Within the city of Jaipur are a number of interesting sights.
The first is the city palace and museum, dating from the early 18th century and belonging to the ruling Jaipur family. The palace houses a textile museum, armoury and art gallery, with some stunning pictures showing the pageantry and pomp of life as an aristocrat. The palace can get busy with tour groups, but if you wait for only a few minutes, the group will have rushed on to something new.
Just outside the city palace is the Jantar Mantar, or observatory, built under the instructions of the astronomer King Sawai Jai Singh, in 1728, which has been designated as a world heritage site by UNESCO. The observatory requires a competent explanation, but with a good guide, you will really appreciate the complexity and detail which was needed to construct this amazing piece of work. The sun dials are accurate to within 2 seconds and are corrected for the local time in Jaipur, which is some minutes different from Delhi. In addition, there are a dozen structures which fix the position of the sun in each of the astrological signs. Astrology has always played an important part in Hindu life and is still used today before any business, political or marriage arrangement is undertaken.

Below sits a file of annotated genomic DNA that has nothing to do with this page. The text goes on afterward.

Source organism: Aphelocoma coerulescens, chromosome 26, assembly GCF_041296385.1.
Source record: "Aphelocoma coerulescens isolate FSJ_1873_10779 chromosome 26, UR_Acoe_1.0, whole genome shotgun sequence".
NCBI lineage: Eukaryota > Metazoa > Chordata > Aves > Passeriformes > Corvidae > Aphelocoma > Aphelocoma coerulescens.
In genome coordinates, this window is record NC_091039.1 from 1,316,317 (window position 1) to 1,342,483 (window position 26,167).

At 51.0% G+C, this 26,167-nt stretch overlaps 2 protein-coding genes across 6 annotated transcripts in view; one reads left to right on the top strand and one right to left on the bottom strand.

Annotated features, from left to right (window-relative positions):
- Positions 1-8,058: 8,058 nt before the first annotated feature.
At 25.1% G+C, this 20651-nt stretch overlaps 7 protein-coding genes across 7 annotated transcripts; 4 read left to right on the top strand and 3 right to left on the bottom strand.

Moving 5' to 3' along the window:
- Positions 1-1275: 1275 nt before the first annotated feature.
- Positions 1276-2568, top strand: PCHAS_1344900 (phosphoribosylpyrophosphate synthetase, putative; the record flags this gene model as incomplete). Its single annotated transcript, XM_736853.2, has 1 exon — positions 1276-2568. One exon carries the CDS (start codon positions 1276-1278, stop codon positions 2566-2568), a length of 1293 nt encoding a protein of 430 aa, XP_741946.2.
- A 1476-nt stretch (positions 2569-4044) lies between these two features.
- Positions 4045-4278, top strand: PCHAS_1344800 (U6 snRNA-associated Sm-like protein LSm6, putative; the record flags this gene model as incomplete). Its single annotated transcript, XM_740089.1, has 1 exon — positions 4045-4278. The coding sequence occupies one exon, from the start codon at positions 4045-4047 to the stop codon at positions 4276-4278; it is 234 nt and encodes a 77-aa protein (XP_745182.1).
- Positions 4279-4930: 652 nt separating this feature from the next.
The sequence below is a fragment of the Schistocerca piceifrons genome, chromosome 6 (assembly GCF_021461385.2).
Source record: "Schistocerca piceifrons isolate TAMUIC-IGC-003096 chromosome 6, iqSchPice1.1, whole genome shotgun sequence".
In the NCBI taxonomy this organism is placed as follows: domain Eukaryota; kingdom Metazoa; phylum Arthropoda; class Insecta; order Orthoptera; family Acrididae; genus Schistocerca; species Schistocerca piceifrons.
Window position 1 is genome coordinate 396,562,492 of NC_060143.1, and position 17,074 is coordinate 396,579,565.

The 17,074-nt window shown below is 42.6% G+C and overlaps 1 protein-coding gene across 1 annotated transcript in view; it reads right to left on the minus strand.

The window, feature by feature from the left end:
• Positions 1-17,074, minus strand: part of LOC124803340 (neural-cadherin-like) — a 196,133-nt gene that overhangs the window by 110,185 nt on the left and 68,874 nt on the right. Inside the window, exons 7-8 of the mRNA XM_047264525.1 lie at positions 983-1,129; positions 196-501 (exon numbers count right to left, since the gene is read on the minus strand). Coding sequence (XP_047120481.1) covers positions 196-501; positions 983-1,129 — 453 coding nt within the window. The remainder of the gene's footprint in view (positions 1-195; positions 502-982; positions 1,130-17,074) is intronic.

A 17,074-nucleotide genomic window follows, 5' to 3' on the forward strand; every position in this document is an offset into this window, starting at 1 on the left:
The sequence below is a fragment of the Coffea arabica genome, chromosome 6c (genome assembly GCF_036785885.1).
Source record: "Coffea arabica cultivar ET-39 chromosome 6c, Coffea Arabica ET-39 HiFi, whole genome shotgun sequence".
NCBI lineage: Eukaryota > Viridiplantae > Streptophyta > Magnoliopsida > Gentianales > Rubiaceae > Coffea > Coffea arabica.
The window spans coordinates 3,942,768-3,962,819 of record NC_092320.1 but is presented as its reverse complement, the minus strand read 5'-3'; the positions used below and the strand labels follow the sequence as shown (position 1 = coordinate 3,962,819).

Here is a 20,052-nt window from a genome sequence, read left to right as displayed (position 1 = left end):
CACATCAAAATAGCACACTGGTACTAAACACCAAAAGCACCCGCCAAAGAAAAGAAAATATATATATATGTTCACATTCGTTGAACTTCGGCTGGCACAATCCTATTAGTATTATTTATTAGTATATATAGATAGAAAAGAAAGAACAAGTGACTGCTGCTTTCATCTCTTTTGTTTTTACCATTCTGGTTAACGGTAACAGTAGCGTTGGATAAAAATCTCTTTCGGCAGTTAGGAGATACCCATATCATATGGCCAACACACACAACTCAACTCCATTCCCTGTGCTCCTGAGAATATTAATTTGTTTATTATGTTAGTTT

The Hawa Mahal, or Palace of the Winds, lies adjacent to the main road between the city centre and Amber, the former capital. The five storied structure was built in 1799 for the women of the royal entourage to observe the pageants passing along the streets below. The building is only one room deep, and is therefore only a façade, rather than a palace. You can not actually enter the building but you can stop on the roadside to view the Palace and take photographs if you wish.